NEW DELHI: The India Meteorological Department (IMD) will make necessary amendments to its existing climate models for better prediction in the future as its climate forecast system is ill-equipped to gauge crucial oceanic phenomena owing to which it had to revise its prediction for rainfall from the Southwest Monsoon from "above normal" to "normal".
M Rajeevan, Secretary, the Ministry of Earth Sciences said the IMD currently uses the National Centers for Environmental Prediction (NCEP) Climate Forecast System Version 2 (CFSv2), procured from the United States to understand oceanic patterns. The system was modified to suit IMD'S requirements.
As per IMD's initial forecast, rainfall from the Southwest Monsoon was expected to be "above normal". September was expected to receive "excess" rainfall, but that did not happen.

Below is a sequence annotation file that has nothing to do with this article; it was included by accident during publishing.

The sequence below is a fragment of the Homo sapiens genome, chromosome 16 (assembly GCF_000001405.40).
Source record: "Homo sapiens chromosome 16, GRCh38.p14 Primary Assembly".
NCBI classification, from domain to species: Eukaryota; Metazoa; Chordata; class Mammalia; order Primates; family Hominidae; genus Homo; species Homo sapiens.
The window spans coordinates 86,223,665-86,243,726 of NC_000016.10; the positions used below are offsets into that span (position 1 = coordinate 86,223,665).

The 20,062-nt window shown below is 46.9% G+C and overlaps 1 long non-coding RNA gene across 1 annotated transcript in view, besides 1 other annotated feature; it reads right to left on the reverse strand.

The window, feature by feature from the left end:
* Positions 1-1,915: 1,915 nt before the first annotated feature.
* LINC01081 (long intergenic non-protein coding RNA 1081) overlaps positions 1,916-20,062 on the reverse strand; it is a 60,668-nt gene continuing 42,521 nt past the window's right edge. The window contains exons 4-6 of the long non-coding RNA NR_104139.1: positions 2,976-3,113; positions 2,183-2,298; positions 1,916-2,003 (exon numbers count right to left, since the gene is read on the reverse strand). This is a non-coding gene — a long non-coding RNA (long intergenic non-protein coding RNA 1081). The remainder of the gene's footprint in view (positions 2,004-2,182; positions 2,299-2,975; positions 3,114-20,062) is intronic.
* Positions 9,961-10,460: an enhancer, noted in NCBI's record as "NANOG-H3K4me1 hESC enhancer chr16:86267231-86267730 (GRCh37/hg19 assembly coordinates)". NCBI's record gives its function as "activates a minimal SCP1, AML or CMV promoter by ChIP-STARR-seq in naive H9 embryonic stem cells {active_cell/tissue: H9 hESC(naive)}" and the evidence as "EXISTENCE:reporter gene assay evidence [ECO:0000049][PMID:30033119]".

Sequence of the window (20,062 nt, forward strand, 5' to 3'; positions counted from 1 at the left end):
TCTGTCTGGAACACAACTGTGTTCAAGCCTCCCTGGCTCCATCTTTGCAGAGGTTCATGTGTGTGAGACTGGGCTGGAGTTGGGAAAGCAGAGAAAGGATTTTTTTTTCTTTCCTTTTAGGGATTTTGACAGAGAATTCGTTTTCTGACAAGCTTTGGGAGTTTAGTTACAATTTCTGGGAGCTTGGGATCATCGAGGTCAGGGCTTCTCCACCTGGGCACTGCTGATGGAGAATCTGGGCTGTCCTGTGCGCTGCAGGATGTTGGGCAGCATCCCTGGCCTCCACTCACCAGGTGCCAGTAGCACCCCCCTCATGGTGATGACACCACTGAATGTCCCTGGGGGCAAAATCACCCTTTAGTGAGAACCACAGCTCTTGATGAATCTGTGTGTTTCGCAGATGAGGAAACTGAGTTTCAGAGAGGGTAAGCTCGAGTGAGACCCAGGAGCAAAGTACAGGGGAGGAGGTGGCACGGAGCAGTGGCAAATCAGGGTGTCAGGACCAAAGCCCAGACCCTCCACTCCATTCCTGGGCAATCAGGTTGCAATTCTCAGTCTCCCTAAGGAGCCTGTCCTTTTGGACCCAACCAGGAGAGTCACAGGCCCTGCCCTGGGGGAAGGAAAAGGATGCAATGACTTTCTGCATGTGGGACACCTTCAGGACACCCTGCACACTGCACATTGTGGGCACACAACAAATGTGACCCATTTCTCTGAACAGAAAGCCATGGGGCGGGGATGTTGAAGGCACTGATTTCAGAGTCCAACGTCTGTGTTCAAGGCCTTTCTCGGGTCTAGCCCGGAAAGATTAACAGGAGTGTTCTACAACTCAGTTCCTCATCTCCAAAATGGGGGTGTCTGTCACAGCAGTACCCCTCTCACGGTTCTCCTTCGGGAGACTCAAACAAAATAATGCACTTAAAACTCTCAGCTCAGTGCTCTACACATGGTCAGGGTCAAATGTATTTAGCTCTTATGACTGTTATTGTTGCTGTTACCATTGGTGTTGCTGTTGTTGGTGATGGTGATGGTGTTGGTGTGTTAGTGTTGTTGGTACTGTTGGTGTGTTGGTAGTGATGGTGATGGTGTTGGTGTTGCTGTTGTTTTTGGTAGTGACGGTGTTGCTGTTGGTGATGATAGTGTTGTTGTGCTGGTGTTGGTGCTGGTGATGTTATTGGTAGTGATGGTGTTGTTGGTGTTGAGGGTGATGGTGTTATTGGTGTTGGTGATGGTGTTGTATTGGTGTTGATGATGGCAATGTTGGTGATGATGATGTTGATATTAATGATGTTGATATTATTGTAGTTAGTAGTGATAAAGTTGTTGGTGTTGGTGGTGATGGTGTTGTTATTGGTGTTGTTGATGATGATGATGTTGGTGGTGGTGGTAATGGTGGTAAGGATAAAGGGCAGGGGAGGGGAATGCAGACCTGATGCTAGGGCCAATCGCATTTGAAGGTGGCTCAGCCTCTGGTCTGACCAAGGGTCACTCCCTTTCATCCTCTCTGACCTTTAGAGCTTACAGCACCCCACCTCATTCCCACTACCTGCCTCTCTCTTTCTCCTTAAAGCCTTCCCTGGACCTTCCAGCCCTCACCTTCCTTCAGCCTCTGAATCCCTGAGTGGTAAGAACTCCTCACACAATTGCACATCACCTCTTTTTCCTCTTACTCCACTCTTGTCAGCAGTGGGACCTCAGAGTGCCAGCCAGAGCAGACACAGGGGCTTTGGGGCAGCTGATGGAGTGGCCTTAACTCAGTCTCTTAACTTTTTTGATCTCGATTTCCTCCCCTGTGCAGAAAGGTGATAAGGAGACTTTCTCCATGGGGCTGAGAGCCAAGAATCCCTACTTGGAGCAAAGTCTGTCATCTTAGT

This, Rajeevan said was primarily due to La Nina, an oceanic phenomenon linked to cooling of Pacific waters resulting in a better monsoon in the Indian sub-continent. The IMD had expected a "full-blown" La Nina, which did not occur, he explained.
"We don't understand the Indian Ocean processes well and have very fewer observations. The dynamics are different from Atlantic and Pacific Oceans. We need to have a lot of observations and start doing it," Rajeevan said.
He said changes will be made to the CFSv2 model to better understand such patterns as even minor changes in the sea surface temperature makes a significant impact on the monsoon. "Changes in the Indian Ocean are very small, but these can make a big difference," he observed.